Alfred Noyes, Daddy, tripped and fell into the pond! The Society of Authors, as Literary Representative of Alfred Noyes' Estate, has granted permission for this use. Alfred Noyes (1880–1958) was an English poet, novelist, short story writer, children's book author, and playwright. He is best known for his poem "The Song of Hiawatha," which has been adopted as the official song of Michigan.
Noyes was born in London but grew up in Detroit, where his father, a lawyer, had been appointed by the government to oversee the construction of a new court house. When Alfred was eight years old, his father won the lottery and moved the family back to London, where he became involved in theatrical productions. At age 20, Noyes published his first collection of poems, Signs of Spring, which was followed by three more volumes over the next five years. In 1903, he married Florence Robinson; they had one son together before divorcing in 1919. That same year, he married his second wife, Helen Gray Noyes; they had two daughters together before divorcing in 1935. From 1936 until his death in 1958, he was married to his third wife, musician Evelyn Greenlee.
In addition to writing poetry, novels, short stories, plays, and children's books, Noyes also created several comic strips, including Buster Brown from 1905 to 1910 and Jimmy Swann from 1910 to 1913.
1863 The Water-Babies: A Fairy Tale for a Land-Baby, written by Cambridge history professor Rev. Charles Kingsley (1819–1875), was published as a book in 1863, but initially appeared in serial installments in Macmillan's Magazine between 1862 and 1863. It is based on stories told to Kingsley by his friends about "the wild water babies who lived in the lakes and rivers of England." He decided to write a story about them after reading Edward Lear's Book of Nonsense.
Charles Kingsley was born on April 23rd, 1819 in Alton, Hampshire, the only child of William Kingsley, an Anglican clergyman, and his wife Hannah (née Garnett). He had two older sisters and three younger brothers. His father died when he was eight years old and his mother moved with her children to live near her parents in Cambridge. There she married again, this time to John Charles Friswell Kingsley, a wealthy curate. She died four years later, when Charles was twenty-two years old.
He went to Cambridge University where he developed an interest in theology and in 1842 was ordained into the Church of England. In the same year he traveled to West Africa as a missionary priest with the London Missionary Society. While there, he learned several languages including Hausa, Kanuri, and Yoruba.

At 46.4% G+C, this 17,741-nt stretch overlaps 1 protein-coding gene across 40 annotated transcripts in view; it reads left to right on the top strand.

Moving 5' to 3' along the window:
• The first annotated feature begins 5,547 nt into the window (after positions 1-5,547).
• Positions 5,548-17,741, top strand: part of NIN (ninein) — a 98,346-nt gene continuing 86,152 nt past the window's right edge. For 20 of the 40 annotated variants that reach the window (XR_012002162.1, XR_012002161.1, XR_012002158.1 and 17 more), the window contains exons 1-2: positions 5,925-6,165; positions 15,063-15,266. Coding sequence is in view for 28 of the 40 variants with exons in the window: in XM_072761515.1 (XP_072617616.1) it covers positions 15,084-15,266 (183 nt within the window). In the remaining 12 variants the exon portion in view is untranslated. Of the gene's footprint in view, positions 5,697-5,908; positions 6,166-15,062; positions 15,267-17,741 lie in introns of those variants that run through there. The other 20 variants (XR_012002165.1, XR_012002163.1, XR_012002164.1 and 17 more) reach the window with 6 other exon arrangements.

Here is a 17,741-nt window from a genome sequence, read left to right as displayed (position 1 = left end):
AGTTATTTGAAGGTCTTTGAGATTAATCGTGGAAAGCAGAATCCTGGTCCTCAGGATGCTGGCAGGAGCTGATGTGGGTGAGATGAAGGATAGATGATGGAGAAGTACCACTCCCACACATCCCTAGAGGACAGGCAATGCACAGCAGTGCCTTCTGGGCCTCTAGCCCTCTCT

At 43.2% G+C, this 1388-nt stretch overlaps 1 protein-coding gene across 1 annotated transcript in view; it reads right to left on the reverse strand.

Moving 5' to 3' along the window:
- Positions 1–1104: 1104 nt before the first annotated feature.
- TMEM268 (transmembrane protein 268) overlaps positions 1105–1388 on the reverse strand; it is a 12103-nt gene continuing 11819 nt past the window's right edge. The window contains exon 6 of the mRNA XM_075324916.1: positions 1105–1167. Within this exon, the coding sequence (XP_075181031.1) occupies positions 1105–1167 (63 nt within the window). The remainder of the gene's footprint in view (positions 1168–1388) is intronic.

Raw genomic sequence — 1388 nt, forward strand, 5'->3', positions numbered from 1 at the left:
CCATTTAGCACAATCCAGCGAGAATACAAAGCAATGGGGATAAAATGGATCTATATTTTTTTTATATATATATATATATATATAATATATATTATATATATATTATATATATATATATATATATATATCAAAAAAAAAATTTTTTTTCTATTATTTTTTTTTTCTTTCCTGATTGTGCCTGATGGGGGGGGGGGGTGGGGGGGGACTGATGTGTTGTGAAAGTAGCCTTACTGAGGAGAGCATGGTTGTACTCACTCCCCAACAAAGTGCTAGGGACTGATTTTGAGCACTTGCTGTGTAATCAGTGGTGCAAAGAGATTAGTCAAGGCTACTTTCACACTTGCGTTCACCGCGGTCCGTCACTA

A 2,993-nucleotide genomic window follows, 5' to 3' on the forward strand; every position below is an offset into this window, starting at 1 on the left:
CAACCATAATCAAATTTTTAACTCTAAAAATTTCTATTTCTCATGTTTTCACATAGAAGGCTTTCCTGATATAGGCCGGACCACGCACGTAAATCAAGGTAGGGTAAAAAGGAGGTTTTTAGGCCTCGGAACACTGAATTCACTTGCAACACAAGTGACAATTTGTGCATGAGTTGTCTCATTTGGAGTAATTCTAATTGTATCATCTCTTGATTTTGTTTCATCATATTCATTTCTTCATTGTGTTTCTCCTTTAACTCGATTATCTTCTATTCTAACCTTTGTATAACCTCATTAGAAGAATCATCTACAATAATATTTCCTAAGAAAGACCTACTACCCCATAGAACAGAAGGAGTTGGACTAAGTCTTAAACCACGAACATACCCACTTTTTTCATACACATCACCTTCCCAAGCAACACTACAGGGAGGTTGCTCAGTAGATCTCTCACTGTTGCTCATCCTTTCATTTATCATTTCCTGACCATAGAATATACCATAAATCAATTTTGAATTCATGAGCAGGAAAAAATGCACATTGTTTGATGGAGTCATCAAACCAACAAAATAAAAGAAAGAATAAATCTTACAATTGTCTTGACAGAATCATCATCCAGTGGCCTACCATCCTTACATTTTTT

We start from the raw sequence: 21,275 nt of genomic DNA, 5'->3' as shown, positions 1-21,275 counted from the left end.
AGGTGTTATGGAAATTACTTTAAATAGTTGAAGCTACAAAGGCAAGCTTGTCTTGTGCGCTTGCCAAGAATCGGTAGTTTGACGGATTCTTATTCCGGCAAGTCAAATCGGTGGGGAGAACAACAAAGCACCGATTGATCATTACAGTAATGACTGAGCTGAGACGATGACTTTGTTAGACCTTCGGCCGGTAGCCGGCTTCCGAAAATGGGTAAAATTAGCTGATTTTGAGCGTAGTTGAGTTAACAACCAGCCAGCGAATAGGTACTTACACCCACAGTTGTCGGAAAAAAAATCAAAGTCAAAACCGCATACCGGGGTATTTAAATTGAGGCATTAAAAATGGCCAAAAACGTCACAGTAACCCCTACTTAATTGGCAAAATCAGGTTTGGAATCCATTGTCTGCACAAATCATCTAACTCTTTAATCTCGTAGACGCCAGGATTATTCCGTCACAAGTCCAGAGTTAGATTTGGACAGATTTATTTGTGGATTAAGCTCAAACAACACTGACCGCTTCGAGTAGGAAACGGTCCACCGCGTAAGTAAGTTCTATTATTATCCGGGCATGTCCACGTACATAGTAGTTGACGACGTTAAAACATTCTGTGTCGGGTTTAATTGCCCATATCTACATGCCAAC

Kingsley, Charles Authors of The Water-Babies Illustrated The Water-Babies: A Fairy Tale for a Land-Baby, written by Cambridge history professor Rev. Charles Kingsley (1819–1875), was published as a book in 1863, but initially appeared in serial installments in Macmillan's Magazine between 1862 and 1863. It is based on stories told to Kingsley by his friend and fellow writer HRH the Prince of Wales.
Charles Kingsley wrote several other books including two more fairy tales for children, The Hermite's Heart and The Two Princesses of Whiteland.
He was also known for his work in theology and academia. He was the first Professor of Church History at Cambridge University when the post was created in 1847. He died in London at age 55 after falling from his horse while riding home from an academic meeting where he had just presented a paper.
Charles Kingsley's wife was named Frances Elizabeth Elgee. They had three children together before she died in 1871.
He then married another woman named Hannah More who was a famous author herself. She is best known for her works Compassionate Friendships: How Life Writes Fiction But Fiction Doesn't Write Life Kingsley wrote the introduction for one of Hannah More's books called Home Education: Its Principles and Practice. Hannah More lived until 1895 when she was 90 years old. She is buried with Charles Kingsley in St. Mary's Cemetery in Cambridge.
Thomas Hardy (1840–1928), the famous English novelist and poet, was born in Stinsford, Dorset, England, where his father, Thomas Hardy (1811–1892), worked as a stonemason and local builder. This website contains only a portion of our Hardy research. For more information about Hardy's life, read some of our other articles or view our bio page.